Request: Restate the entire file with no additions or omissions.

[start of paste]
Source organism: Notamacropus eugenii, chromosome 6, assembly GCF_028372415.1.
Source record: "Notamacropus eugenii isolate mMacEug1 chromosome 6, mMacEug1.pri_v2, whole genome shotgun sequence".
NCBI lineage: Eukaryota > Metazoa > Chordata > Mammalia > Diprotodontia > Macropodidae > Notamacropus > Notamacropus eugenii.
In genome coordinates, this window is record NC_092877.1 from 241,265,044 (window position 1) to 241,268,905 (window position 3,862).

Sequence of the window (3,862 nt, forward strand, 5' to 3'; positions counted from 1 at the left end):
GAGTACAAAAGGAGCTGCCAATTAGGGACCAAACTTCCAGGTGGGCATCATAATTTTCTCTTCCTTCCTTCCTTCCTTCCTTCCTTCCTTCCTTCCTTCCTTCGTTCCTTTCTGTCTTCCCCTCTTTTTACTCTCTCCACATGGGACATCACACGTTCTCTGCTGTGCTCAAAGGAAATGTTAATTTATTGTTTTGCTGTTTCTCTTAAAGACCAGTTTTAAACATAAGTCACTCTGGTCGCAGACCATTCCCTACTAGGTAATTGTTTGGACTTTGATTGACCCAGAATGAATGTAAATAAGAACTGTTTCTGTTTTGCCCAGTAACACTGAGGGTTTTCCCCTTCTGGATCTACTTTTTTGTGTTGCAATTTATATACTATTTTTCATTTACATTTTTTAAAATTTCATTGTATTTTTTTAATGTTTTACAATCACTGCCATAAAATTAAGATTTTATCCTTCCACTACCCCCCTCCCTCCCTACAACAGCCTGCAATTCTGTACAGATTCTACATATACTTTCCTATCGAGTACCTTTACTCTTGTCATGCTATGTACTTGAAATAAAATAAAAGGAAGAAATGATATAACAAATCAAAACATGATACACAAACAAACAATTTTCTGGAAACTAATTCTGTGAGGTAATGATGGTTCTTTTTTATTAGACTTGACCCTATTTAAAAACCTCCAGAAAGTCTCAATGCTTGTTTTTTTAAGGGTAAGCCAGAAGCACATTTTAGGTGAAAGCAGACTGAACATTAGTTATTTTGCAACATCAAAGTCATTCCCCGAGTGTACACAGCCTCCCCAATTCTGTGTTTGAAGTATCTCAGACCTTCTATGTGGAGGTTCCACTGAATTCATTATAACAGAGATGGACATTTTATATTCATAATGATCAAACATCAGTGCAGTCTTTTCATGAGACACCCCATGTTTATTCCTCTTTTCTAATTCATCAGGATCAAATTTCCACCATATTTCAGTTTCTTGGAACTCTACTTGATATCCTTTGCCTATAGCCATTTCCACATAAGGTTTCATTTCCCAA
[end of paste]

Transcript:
Source organism: Notamacropus eugenii, chromosome 6, assembly GCF_028372415.1.
Source record: "Notamacropus eugenii isolate mMacEug1 chromosome 6, mMacEug1.pri_v2, whole genome shotgun sequence".
NCBI lineage: Eukaryota > Metazoa > Chordata > Mammalia > Diprotodontia > Macropodidae > Notamacropus > Notamacropus eugenii.
In genome coordinates, this window is record NC_092877.1 from 241,265,044 (window position 1) to 241,268,905 (window position 3,862).

Sequence of the window (3,862 nt, forward strand, 5' to 3'; positions counted from 1 at the left end):
GAGTACAAAAGGAGCTGCCAATTAGGGACCAAACTTCCAGGTGGGCATCATAATTTTCTCTTCCTTCCTTCCTTCCTTCCTTCCTTCCTTCCTTCCTTCCTTCGTTCCTTTCTGTCTTCCCCTCTTTTTACTCTCTCCACATGGGACATCACACGTTCTCTGCTGTGCTCAAAGGAAATGTTAATTTATTGTTTTGCTGTTTCTCTTAAAGACCAGTTTTAAACATAAGTCACTCTGGTCGCAGACCATTCCCTACTAGGTAATTGTTTGGACTTTGATTGACCCAGAATGAATGTAAATAAGAACTGTTTCTGTTTTGCCCAGTAACACTGAGGGTTTTCCCCTTCTGGATCTACTTTTTTGTGTTGCAATTTATATACTATTTTTCATTTACATTTTTTAAAATTTCATTGTATTTTTTTAATGTTTTACAATCACTGCCATAAAATTAAGATTTTATCCTTCCACTACCCCCCTCCCTCCCTACAACAGCCTGCAATTCTGTACAGATTCTACATATACTTTCCTATCGAGTACCTTTACTCTTGTCATGCTATGTACTTGAAATAAAATAAAAGGAAGAAATGATATAACAAATCAAAACATGATACACAAACAAACAATTTTCTGGAAACTAATTCTGTGAGGTAATGATGGTTCTTTTTTATTAGACTTGACCCTATTTAAAAACCTCCAGAAAGTCTCAATGCTTGTTTTTTTAAGGGTAAGCCAGAAGCACATTTTAGGTGAAAGCAGACTGAACATTAGTTATTTTGCAACATCAAAGTCATTCCCCGAGTGTACACAGCCTCCCCAATTCTGTGTTTGAAGTATCTCAGACCTTCTATGTGGAGGTTCCACTGAATTCATTATAACAGAGATGGACATTTTATATTCATAATGATCAAACATCAGTGCAGTCTTTTCATGAGACACCCCATGTTTATTCCTCTTTTCTAATTCATCAGGATCAAATTTCCACCATATTTCAGTTTCTTGGAACTCTACTTGATATCCTTTGCCTATAGCCATTTCCACATAAGGTTTCATTTCCCAA